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Julius Rosenberg

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OPINION
August 12, 2013 | Robert Meeropol
  Afew weeks from now, a military judge will probably sentence Bradley Manning to serve several decades in prison for violating the Espionage Act of 1917. I feel a kinship with him. My parents, Ethel and Julius Rosenberg, were convicted of violating the same act in 1951. They were executed two years later, when I was 6. That's only the beginning of my sense of connection with Manning. The prosecutors, and now the judge, have labeled his actions espionage, theft or other unsavory terms.
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OPINION
August 12, 2013 | Robert Meeropol
  Afew weeks from now, a military judge will probably sentence Bradley Manning to serve several decades in prison for violating the Espionage Act of 1917. I feel a kinship with him. My parents, Ethel and Julius Rosenberg, were convicted of violating the same act in 1951. They were executed two years later, when I was 6. That's only the beginning of my sense of connection with Manning. The prosecutors, and now the judge, have labeled his actions espionage, theft or other unsavory terms.
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NEWS
March 17, 1997 | From Associated Press
Breaking decades of silence on perhaps the most sensational espionage case of the Cold War, a retired Soviet spy says Julius Rosenberg helped organize a 1940s espionage ring for Moscow but was not directly involved in stealing U.S. secrets about the atomic bomb. Rosenberg and his wife, Ethel, were executed in the Sing Sing electric chair in 1953 for what then-FBI Director J.
CALIFORNIA | LOCAL
April 28, 2009 | Times Staff and Wire Reports
Walter Schneir, 81, whose 1965 book "Invitation to an Inquest" on the Rosenberg spy case firmly proclaimed their innocence, died April 11 of thyroid cancer at his home in Pleasantville, N.Y., the New York Times reported. Written with his wife Miriam, the book reignited the debate over whether Julius Rosenberg and his wife Ethel committed espionage by giving U.S. nuclear secrets to the Soviet Union. The Rosenbergs were convicted of conspiracy to commit espionage in March 1951 and executed June 19, 1953.
CALIFORNIA | LOCAL
April 28, 2009 | Times Staff and Wire Reports
Walter Schneir, 81, whose 1965 book "Invitation to an Inquest" on the Rosenberg spy case firmly proclaimed their innocence, died April 11 of thyroid cancer at his home in Pleasantville, N.Y., the New York Times reported. Written with his wife Miriam, the book reignited the debate over whether Julius Rosenberg and his wife Ethel committed espionage by giving U.S. nuclear secrets to the Soviet Union. The Rosenbergs were convicted of conspiracy to commit espionage in March 1951 and executed June 19, 1953.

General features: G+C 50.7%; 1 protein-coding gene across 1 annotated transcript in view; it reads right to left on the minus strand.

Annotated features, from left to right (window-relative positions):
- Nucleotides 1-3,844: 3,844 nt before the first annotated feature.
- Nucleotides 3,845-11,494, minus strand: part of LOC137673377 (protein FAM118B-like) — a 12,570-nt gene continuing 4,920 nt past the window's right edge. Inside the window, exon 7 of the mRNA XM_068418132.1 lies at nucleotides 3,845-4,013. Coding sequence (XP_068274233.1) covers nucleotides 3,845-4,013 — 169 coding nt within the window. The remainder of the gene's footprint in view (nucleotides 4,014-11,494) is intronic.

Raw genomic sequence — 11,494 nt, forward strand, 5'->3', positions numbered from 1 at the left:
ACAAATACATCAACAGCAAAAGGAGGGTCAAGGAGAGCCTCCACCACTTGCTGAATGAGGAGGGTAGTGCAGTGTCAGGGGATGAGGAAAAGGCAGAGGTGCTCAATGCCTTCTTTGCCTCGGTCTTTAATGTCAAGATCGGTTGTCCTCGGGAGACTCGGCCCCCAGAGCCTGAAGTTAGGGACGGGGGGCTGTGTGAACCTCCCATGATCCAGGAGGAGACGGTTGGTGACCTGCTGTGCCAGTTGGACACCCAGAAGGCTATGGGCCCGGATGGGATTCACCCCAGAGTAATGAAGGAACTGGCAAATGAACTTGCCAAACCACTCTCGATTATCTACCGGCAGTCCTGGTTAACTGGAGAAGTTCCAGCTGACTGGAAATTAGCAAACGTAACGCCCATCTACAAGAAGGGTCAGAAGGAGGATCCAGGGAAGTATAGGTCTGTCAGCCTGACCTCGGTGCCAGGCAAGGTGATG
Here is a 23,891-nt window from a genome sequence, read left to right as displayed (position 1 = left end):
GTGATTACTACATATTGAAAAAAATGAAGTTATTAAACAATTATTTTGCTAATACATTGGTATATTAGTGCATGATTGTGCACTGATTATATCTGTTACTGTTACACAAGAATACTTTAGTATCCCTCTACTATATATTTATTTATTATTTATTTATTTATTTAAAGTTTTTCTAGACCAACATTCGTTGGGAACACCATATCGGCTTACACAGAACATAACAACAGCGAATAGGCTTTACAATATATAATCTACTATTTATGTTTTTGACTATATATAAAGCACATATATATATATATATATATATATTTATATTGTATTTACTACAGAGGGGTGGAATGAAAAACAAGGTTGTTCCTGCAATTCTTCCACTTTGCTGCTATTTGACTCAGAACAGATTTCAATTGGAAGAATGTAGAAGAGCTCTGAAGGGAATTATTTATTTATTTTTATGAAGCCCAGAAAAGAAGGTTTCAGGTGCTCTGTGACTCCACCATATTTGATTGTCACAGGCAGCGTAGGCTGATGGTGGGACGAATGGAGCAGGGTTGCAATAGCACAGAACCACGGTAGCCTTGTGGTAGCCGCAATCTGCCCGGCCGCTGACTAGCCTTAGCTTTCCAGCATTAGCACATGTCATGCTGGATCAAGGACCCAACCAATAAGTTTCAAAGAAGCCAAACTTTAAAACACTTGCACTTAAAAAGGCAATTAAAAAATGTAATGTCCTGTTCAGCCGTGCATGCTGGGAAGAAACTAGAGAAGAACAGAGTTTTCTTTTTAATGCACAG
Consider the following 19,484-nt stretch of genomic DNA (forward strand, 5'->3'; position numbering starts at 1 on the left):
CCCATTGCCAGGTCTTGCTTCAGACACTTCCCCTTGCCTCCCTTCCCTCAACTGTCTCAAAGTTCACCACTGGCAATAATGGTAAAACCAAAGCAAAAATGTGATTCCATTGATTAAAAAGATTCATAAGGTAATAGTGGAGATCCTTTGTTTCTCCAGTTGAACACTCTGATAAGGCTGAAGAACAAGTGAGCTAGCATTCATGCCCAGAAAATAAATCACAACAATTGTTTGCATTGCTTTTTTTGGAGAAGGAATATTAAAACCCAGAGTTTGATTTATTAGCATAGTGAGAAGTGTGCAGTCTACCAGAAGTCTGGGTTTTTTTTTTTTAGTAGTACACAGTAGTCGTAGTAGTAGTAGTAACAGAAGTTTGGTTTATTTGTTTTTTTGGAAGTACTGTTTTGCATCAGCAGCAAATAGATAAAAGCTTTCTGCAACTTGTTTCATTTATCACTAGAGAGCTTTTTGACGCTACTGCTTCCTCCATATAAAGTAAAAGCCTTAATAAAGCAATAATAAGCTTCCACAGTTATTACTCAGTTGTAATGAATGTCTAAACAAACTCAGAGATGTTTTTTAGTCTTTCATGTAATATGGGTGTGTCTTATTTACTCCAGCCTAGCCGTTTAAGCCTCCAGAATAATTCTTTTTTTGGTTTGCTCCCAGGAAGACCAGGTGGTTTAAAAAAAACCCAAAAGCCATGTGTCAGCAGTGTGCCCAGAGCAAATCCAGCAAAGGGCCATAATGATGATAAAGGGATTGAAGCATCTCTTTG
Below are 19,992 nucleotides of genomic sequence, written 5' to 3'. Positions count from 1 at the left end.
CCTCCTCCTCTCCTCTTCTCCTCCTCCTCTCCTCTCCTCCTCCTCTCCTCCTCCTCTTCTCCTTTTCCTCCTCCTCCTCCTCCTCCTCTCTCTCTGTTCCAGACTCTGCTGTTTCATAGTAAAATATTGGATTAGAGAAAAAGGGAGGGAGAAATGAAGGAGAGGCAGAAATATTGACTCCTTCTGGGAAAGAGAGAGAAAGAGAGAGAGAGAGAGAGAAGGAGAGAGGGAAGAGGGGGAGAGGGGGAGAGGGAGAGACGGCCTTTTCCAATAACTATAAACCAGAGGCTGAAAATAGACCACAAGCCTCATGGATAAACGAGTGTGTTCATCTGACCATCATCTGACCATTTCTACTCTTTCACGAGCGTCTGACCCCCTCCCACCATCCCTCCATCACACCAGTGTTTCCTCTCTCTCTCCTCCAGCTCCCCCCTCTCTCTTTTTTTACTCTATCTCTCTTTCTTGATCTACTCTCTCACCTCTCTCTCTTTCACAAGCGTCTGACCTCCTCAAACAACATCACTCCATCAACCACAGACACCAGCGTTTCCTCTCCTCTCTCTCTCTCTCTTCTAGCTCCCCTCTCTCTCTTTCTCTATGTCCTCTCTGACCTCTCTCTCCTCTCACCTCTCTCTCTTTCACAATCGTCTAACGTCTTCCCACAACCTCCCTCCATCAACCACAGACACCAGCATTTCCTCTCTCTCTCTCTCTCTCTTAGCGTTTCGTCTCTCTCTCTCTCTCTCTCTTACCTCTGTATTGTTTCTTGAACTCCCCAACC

NATIONAL
August 27, 2008 | From Times Wire Reports
A judge ordered the release of key secret grand jury testimony in the atomic spy trial of Julius and Ethel Rosenberg, citing its value to historians in the debate over national security versus freedom. The ruling from U.S. District Judge Alvin Hellerstein pertained to witnesses whose sealed testimony was taken in 1950 and '52. The witnesses have not consented to the release or could not be located. The Rosenbergs were convicted of passing nuclear weapons secrets to the Soviet Union and were executed in 1953.
CALIFORNIA | LOCAL
July 19, 1995 | ALAN M. DERSHOWITZ
The recent disclosure of intercepted Soviet intelligence messages that link Julius Rosenberg to atomic espionage should not allay the conscience of the American legal system. The execution of Rosenberg and his wife, Ethel, in 1953 remains a serious blemish on the Federal Bureau of Investigation, the Justice Department and--worst of all--the judiciary. Just because Julius Rosenberg was guilty of spying for the Soviet Union does not mean that he was not also framed.
OPINION
September 22, 2008
Re "Case closed on the Rosenbergs," Opinion, Sept. 17 Professor Ronald Radosh's evident glee that the case against Julius Rosenberg is -- after only a few decades -- clearly resolved suggests a myopic academic's ethical callousness and flip dismissal of the major political issue. We now have, as Radosh barely admits, more evidence of Ethel Rosenberg's innocence or, at worst, the prosecution's lack of credible evidence to convict. The state killed a Jewish woman without warrant or due process, and Radosh finds this to be a cause for celebration.
OPINION
October 11, 2008
Re "The essential lessons of the Rosenberg case," Opinion, Oct. 5 Michael and Robert Meeropol correctly point out that recently released grand jury testimony supports long-standing criticisms of the fairness of their parents' prosecution. The trial of Julius and Ethel Rosenberg and Morton Sobell was a travesty of justice, and the Rosenbergs' execution was a tragedy. That said, the historical record does not bear out their statement that "there is no clear proof to this day of the value of the military/industrial information that [Julius Rosenberg]
BOOKS
November 11, 2001 | ALLEN WEINSTEIN, Allen Weinstein is the author of "Perjury: The Hiss - Chambers Case" and "The Haunted Wood: Soviet Espionage in America--The Stalin Era" with Alexander Vassiliev
They were all guilty, Arthur Koestler wrote in "Darkness at Noon" about the old Bolshevik leaders trapped in the infamous Moscow trials of 1936-1939, but not of the crimes for which they were charged. The statement might also be applied to convicted "atom spy" Ethel Rosenberg, whose 1953 execution with her husband Julius occasioned the hyperbolic subtitle of "The Brother," Sam Roberts' book on their chief accuser and Ethel Rosenberg's brother, David Greenglass.